I think about angry voices from the past. For instance, William Lloyd Garrison, who once said that "I am in earnest - I will not equivocate - I will not excuse - I will not retreat a single inch - and I will be heard!" There was also Norman Beale, famous for proclaiming, "I'm as mad as hell and I'm not going to take it anymore!" For as thunderously wonderful as these sentiments might be, that's not my style.

In fact, when I was in graduate school for educational leadership, the best advice I got was to lead with inquiry. Question, don't assume. Start a conversation with a question but also lead people and move institutions with questions. Leading with inquiry is also more consistent with giving a new president a chance to make policy and be effective rather than just assuming they'll meet with failure.

So, the top political questions on my mind for the incoming Trump administration and Republican Congress are as follows:

1) What will you do to safeguard and promote the freedom of speech and of the press?

2) What policies will you put in place to counter the structural unemployment that will result from automation?

3) What measures will you implement to maintain the solvency of Social Security?

4) What steps will we take to strengthen and reassure critical allies throughout the world?

5) What measures will be taken to prevent foreigners' interference in American elections?

6) What will the administration do to promote growth of productivity?

7) What policies will you put in place to expand access to medical care?

8) What policies will you put in place to contain the cost of medical care?

9) What policies will you put in place to extend access to credit for lower-income Americans?

10) What measures will you take the guarantee all Americans equal treatment under the law?

That's it for now.

2016

This blog has been largely quiet for the latter part of this year. This is my normal outlet for expression on political and cultural issues. The news has given me more reasons to be frustrated, to be humbled, to be contemplative than it has offered me opportunities to express. I had been hoping to build up toward a profound end-of-the-year post, but the momentum fizzled.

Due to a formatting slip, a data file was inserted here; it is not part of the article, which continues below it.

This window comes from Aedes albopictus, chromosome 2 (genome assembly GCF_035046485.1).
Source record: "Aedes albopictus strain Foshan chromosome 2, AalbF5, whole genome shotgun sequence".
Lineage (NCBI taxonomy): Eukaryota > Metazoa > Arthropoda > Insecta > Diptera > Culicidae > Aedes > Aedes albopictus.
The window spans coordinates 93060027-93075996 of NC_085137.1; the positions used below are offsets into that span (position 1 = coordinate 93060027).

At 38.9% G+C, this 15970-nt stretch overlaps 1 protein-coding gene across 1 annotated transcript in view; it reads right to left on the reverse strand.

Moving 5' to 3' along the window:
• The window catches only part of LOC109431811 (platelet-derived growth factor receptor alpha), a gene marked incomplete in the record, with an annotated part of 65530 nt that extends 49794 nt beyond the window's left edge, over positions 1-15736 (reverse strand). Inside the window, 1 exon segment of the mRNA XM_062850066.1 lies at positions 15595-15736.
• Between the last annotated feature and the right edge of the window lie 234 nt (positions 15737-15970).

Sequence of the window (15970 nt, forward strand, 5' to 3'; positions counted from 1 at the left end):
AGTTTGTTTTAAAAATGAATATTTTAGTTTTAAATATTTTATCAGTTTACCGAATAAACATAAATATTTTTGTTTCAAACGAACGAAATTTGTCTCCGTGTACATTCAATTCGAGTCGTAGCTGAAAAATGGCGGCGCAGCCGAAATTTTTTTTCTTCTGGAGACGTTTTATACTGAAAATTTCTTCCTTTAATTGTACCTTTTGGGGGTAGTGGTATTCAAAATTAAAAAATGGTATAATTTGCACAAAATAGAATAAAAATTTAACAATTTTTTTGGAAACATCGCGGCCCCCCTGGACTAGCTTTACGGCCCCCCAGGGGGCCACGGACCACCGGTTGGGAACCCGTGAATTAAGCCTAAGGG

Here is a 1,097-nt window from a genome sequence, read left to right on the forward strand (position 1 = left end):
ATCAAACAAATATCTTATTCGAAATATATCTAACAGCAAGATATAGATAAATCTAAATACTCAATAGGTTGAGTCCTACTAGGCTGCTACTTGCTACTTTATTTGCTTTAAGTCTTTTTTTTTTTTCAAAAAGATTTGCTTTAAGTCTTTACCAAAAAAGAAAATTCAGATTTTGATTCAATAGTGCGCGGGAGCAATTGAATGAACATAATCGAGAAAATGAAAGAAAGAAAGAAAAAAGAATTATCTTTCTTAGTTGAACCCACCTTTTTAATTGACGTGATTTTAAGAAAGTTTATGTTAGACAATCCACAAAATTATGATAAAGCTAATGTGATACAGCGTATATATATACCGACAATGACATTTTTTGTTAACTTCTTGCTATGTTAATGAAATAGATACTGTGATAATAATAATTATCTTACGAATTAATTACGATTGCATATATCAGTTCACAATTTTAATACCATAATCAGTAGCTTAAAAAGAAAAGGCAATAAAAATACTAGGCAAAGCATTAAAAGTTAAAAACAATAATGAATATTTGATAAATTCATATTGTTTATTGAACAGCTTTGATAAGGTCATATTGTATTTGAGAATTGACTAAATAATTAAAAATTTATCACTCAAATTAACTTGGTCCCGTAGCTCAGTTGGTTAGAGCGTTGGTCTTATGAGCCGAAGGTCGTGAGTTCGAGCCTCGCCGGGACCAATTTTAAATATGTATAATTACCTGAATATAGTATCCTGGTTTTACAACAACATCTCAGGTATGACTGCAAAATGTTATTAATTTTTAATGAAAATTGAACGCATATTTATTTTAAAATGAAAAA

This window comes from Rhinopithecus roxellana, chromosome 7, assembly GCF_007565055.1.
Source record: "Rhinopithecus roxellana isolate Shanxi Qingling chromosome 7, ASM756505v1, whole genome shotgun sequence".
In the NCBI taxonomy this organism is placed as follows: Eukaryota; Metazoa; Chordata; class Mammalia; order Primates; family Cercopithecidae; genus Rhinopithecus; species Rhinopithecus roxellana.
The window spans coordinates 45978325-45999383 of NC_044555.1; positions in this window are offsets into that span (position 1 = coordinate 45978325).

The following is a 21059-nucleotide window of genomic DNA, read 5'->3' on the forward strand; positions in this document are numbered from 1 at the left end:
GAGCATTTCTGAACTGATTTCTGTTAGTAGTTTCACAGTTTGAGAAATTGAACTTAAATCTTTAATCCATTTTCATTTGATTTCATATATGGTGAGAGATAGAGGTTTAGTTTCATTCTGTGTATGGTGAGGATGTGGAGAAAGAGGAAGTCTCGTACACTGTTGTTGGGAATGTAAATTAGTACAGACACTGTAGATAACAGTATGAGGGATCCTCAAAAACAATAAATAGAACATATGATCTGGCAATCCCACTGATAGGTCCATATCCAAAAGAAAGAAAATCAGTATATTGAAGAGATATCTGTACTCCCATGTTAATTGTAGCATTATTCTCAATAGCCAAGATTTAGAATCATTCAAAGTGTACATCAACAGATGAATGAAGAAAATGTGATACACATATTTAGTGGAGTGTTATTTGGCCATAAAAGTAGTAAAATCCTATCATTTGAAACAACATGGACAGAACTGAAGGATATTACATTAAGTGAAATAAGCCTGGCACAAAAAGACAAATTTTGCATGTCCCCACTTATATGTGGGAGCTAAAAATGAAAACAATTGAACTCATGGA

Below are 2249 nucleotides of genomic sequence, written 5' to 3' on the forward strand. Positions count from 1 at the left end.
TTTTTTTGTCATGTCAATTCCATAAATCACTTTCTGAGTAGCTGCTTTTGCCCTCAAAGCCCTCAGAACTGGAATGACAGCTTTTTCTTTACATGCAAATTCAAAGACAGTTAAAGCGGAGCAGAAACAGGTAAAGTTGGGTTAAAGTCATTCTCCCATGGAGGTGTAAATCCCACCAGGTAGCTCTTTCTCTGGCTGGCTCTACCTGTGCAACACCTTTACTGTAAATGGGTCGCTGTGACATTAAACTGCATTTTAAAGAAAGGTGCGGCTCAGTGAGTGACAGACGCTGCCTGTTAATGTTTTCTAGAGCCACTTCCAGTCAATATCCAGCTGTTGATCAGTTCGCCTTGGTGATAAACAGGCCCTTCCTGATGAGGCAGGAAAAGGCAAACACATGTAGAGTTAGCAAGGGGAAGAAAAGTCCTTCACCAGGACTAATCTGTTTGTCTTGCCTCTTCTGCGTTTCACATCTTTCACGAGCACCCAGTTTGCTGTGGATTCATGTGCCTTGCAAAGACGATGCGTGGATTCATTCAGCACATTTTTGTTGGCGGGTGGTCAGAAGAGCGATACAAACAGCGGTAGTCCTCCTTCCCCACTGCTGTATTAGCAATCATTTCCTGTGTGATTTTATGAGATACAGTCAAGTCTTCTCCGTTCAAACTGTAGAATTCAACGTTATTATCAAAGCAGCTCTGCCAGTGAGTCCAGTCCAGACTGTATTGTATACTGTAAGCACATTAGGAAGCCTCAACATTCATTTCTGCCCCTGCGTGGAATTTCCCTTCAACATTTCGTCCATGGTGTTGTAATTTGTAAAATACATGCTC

On a bright side, David Barry wrote in today's Washington Post, summarizing 2016 far better than I could. You might find his points of interest here.

If the news gave me little to be happy about, virtually everything else in life made me sing. The past year gave me great times with family and friends, the joy of watching our kids grow, the thrill of doing so with the wonderful companion who is my wife, excellent health, and safe travels. In those respects, 2016 was a great year. Perhaps this is an invitation to me to update the blog where I focus on those matters.

Thursday, December 29, 2016

Why One Rereads

Late in the summer I found myself drawn to World War II non-fiction. I read much of a book called Inferno, which I enjoyed a great deal. Then I used a gift card to purchase Antony Beevor's The Second World War. I just finished it today. I enjoyed Beevor's style, a style that saw him often end a chapter with a rather witty interpretive twist. He had a good sense of when to swoop in on minute detail and when to pull away to the big picture. I also developed a good sense of when the detail wouldn't be necessary for me, so I can't say I read every chapter word for word.